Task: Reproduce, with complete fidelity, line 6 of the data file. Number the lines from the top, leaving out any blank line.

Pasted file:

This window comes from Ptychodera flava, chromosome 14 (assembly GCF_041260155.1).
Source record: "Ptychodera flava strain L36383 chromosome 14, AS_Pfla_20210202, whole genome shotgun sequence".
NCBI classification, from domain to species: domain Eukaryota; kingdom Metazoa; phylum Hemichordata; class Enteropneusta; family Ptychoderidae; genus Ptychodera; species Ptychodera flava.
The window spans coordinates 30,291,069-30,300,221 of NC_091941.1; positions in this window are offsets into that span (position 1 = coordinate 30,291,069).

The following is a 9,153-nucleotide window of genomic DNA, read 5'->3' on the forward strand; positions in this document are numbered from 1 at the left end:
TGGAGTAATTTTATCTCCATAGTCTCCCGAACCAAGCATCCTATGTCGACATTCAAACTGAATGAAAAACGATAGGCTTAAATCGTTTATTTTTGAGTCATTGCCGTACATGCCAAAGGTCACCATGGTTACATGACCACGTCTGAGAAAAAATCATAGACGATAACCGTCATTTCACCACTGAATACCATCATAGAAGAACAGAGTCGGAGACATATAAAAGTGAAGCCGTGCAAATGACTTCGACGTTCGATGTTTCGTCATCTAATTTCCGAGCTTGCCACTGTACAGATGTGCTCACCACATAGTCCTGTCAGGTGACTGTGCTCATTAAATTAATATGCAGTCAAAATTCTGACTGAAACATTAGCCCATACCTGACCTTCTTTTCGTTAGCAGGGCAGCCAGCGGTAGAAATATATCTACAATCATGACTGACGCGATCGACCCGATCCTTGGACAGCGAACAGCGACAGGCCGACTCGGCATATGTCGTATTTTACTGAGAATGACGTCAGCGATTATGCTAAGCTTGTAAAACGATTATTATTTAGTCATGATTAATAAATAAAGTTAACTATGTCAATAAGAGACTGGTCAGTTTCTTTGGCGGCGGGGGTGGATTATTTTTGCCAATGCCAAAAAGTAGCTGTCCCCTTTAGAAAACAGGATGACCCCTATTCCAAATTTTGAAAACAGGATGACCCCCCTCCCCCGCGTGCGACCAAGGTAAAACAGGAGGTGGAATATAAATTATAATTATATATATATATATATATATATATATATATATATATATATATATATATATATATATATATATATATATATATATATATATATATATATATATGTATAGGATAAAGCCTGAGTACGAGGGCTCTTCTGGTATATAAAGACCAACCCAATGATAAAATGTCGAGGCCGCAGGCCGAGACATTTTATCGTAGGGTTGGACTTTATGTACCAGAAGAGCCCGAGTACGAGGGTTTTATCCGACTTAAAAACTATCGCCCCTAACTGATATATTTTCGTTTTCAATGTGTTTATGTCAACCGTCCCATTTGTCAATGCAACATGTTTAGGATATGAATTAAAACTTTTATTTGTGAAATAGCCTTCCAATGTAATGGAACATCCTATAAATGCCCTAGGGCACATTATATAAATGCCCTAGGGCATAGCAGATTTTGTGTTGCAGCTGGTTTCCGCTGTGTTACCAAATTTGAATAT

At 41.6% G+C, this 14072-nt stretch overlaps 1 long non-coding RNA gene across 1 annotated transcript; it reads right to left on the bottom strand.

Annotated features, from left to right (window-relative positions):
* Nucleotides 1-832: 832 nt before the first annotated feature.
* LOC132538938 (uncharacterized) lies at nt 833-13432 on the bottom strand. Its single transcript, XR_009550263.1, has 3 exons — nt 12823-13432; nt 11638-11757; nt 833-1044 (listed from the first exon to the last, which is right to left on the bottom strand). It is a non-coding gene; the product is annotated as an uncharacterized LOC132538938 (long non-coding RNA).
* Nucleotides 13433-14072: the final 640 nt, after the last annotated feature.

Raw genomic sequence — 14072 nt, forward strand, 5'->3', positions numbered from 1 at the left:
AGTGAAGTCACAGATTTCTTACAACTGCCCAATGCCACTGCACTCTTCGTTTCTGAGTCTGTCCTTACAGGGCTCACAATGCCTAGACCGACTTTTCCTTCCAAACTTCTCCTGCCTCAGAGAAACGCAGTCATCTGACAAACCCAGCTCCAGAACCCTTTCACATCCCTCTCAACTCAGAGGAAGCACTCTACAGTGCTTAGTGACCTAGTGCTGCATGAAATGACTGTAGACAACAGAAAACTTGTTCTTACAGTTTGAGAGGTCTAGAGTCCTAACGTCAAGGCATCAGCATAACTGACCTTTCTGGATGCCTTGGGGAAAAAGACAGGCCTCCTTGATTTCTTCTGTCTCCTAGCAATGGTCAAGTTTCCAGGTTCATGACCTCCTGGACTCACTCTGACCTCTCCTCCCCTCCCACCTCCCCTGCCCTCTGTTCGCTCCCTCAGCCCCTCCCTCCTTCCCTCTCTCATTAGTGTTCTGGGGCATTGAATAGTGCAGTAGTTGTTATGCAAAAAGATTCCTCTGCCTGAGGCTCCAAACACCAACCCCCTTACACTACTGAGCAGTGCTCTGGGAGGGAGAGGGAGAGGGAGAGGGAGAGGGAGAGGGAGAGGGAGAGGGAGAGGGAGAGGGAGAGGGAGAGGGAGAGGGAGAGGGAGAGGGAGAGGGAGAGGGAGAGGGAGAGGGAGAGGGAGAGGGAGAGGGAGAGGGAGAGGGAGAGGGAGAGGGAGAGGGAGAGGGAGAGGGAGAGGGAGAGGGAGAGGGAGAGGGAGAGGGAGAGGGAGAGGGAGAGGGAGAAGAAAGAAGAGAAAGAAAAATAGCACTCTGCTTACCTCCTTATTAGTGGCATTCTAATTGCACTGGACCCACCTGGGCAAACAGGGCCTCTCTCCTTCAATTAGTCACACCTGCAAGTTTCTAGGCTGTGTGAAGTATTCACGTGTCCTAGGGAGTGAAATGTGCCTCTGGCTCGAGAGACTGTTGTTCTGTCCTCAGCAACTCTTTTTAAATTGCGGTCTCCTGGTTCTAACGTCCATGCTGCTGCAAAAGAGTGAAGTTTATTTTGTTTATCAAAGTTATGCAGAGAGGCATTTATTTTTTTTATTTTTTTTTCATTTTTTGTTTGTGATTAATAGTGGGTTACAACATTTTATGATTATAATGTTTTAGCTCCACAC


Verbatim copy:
TGGAGTAATTTTATCTCCATAGTCTCCCGAACCAAGCATCCTATGTCGACATTCAAACTGAATGAAAAACGATAGGCTTAAATCGTTTATTTTTGAGTCATTGCCGTACATGCCAAAGGTCACCATGGTTACATGACCACGTCTGAGAAAAAATCATAGACGATAACCGTCATTTCACCACTGAATACCATCATAGAAGAACAGAGTCGGAGACATATAAAAGTGAAGCCGTGCAAATGACTTCGACGTTCGATGTTTCGTCATCTAATTTCCGAGCTTGCCACTGTACAGATGTGCTCACCACATAGTCCTGTCAGGTGACTGTGCTCATTAAATTAATATGCAGTCAAAATTCTGACTGAAACATTAGCCCATACCTGACCTTCTTTTCGTTAGCAGGGCAGCCAGCGGTAGAAATATATCTACAATCATGACTGACGCGATCGACCCGATCCTTGGACAGCGAACAGCGACAGGCCGACTCGGCATATGTCGTATTTTACTGAGAATGACGTCAGCGATTATGCTAAGCTTGTAAAACGATTATTATTTAGTCATGATTAATAAATAAAGTTAACTATGTCAATAAGAGACTGGTCAGTTTCTTTGGCGGCGGGGGTGGATTATTTTTGCCAATGCCAAAAAGTAGCTGTCCCCTTTAGAAAACAGGATGACCCCTATTCCAAATTTTGAAAACAGGATGACCCCCCTCCCCCGCGTGCGACCAAGGTAAAACAGGAGGTGGAATATAAATTATAATTATATATATATATATATATATATATATATATATATATATATATATATATATATATATATATATATATATATATATATATATATATATATATATGTATAGGATAAAGCCTGAGTACGAGGGCTCTTCTGGTATATAAAGACCAACCCAATGATAAAATGTCGAGGCCGCAGGCCGAGACATTTTATCGTAGGGTTGGACTTTATGTACCAGAAGAGCCCGAGTACGAGGGTTTTATCCGACTTAAAAACTATCGCCCCTAACTGATATATTTTCGTTTTCAATGTGTTTATGTCAACCGTCCCATTTGTCAATGCAACATGTTTAGGATATGAATTAAAACTTTTATTTGTGAAATAGCCTTCCAATGTAATGGAACATCCTATAAATGCCCTAGGGCACATTATATAAATGCCCTAGGGCATAGCAGATTTTGTGTTGCAGCTGGTTTCCGCTGTGTTACCAAATTTGAATAT